There have been some especially empty showings. Chuck Knoblauch had two walks and a sac fly to show for his 15 plate appearances in Series play with the Yankees (2000-2001). Eddie Murray was 1-for-11 for the ’95 Indians, while David Justice was .176/.364/.176 for the ’97 Indians and ’01 Yankees. The only thing these DHs have done with any regularity other than make outs is walk; averaging about one every seven plate appearances, which sort of takes the H out of DH.
Skroo-Uppz (Skroo-Uppz is a copyrighted feature of this reporter; no other reporter may make the same errors without my express written consent)
As if Indians fans haven’t suffered enough, I added an extra two years to their gap between World Series appearances in my last outing. That’s because Cleveland returned to the Series in 1995, not 1997. Perhaps I had blotted it out of my mind because I didn’t have cable then and my broadcast reception was so bad that the only way I could watch Game Six was by holding a jury-rigged antenna in my hand and moving it constantly as the picture-extremely fuzzy even at its best-came and went. Sad? You bet it is. The story has a happy ending, though. I now have 700 cable channels, just like everybody else. Truly, this is a land of opportunity, where a person who has no clear access to television because of financial constraints and the bad luck of being in a poor reception area can pull himself up by his bootstraps to someday have a premium cable subscription with the Extra Innings package thrown in to boot.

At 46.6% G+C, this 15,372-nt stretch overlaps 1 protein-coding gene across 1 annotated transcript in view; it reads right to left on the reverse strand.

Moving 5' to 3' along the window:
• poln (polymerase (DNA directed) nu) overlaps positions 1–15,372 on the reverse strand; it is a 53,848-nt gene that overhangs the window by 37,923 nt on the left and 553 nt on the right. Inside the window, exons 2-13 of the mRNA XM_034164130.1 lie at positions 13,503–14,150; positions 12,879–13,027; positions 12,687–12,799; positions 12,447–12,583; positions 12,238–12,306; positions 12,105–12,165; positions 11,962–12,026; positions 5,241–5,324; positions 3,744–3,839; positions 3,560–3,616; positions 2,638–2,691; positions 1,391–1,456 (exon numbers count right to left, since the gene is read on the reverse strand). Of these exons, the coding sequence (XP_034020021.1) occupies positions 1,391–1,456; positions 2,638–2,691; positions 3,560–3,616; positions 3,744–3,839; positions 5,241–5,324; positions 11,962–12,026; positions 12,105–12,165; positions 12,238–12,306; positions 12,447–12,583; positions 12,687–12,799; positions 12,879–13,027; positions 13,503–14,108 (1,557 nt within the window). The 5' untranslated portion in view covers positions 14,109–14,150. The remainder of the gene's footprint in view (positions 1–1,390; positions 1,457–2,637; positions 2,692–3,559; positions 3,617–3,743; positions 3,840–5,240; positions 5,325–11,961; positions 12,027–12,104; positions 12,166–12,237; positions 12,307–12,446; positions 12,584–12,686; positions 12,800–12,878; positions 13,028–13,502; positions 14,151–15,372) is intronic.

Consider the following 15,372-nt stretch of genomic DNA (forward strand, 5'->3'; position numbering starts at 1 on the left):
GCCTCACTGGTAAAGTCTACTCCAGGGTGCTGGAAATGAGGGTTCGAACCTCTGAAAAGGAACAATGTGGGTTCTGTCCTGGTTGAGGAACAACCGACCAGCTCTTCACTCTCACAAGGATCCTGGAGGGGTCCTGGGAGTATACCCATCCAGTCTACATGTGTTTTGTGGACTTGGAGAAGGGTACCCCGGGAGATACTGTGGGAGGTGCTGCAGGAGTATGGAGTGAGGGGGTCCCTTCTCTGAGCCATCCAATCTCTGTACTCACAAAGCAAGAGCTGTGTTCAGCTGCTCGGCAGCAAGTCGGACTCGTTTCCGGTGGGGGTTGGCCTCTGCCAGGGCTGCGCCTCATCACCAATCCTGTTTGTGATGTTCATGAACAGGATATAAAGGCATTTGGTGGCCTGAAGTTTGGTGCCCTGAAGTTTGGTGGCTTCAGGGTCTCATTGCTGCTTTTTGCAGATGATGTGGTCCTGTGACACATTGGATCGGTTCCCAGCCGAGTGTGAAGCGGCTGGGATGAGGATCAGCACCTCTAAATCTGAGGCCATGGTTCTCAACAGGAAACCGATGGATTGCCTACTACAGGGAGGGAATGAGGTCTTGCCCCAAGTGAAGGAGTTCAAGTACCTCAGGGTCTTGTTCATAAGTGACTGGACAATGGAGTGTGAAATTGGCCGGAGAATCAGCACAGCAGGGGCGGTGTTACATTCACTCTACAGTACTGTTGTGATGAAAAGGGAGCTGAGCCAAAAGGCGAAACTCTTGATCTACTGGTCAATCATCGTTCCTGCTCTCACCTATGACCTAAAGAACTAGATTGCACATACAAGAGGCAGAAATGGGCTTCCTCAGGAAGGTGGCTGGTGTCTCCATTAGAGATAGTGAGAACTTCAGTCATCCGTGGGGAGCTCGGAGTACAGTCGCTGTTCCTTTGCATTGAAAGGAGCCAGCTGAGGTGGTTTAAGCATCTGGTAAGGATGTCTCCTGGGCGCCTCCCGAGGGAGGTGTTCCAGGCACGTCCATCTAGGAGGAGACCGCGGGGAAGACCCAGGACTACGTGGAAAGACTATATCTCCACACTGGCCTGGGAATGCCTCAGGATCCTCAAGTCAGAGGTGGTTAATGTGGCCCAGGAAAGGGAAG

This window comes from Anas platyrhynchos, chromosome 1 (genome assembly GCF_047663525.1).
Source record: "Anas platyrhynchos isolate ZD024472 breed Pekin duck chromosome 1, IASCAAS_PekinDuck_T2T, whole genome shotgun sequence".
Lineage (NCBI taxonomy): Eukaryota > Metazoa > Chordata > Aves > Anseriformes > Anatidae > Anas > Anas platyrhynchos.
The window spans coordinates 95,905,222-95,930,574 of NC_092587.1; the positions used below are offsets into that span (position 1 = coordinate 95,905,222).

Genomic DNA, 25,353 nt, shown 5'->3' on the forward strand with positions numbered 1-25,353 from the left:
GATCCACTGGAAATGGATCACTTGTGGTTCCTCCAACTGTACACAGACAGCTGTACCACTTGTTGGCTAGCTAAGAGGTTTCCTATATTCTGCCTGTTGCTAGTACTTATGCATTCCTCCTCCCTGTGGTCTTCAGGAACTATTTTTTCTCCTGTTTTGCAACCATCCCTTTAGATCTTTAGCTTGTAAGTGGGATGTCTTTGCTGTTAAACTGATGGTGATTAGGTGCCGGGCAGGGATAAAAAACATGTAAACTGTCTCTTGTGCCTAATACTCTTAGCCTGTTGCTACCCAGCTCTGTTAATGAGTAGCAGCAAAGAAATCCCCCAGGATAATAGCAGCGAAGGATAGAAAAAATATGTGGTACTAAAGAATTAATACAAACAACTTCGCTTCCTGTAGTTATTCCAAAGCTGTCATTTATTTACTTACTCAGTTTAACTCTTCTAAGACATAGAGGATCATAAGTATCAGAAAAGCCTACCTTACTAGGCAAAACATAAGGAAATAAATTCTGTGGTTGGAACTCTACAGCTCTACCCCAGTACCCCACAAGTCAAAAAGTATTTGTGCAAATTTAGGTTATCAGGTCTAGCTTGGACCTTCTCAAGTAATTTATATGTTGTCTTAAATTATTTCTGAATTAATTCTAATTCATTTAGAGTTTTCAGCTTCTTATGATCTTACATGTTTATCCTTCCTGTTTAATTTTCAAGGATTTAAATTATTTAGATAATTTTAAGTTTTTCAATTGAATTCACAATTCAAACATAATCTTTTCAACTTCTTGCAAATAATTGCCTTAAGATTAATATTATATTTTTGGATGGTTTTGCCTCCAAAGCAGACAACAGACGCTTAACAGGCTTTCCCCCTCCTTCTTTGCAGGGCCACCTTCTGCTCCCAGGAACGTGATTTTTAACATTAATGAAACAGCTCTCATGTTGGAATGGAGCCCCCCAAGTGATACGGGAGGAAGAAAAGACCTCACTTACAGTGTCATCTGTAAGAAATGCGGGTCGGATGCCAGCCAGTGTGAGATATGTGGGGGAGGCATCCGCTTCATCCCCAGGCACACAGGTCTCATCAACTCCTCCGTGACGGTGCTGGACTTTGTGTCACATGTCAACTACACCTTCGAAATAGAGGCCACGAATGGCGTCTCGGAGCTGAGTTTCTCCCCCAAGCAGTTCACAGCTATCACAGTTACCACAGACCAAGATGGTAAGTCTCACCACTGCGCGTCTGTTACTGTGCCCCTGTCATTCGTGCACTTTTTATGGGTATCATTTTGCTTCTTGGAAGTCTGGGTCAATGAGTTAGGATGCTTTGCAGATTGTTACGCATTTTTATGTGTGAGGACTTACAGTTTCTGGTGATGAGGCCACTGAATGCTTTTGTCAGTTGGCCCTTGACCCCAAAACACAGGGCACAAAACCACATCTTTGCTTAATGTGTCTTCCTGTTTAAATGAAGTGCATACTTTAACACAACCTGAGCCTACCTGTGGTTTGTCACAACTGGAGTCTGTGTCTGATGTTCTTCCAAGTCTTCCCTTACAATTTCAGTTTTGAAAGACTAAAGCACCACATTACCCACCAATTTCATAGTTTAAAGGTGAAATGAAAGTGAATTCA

Anyway, taking those two years off the count drops the ’55-’95 Indians from the fifth spot all-time down into a tie for seventh with the ’32-’72 A’s.